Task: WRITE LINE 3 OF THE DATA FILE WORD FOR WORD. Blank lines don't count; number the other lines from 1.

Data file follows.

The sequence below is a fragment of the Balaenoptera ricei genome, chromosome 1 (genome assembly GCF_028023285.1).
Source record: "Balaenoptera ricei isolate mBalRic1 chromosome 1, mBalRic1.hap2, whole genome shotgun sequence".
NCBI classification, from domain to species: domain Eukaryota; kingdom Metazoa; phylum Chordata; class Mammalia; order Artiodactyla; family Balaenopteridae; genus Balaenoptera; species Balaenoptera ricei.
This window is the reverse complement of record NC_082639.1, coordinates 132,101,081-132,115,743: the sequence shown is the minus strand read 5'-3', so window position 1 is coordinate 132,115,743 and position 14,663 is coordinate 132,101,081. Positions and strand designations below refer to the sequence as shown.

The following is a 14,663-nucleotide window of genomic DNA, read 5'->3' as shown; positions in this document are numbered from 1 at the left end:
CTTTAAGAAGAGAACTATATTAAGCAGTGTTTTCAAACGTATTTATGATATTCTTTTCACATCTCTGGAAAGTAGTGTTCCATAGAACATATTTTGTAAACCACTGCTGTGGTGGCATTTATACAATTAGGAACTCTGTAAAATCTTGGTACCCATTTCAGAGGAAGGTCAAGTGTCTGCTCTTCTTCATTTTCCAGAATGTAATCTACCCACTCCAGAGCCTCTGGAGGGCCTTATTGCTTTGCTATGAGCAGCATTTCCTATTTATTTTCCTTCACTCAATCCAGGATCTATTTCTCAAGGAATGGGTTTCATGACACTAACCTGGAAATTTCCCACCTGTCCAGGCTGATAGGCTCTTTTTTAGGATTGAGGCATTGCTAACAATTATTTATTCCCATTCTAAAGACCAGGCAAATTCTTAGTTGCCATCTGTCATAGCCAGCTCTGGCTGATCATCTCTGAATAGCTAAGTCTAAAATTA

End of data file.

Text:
NCBI classification, from domain to species: domain Eukaryota; kingdom Metazoa; phylum Chordata; class Mammalia; order Artiodactyla; family Balaenopteridae; genus Balaenoptera; species Balaenoptera ricei.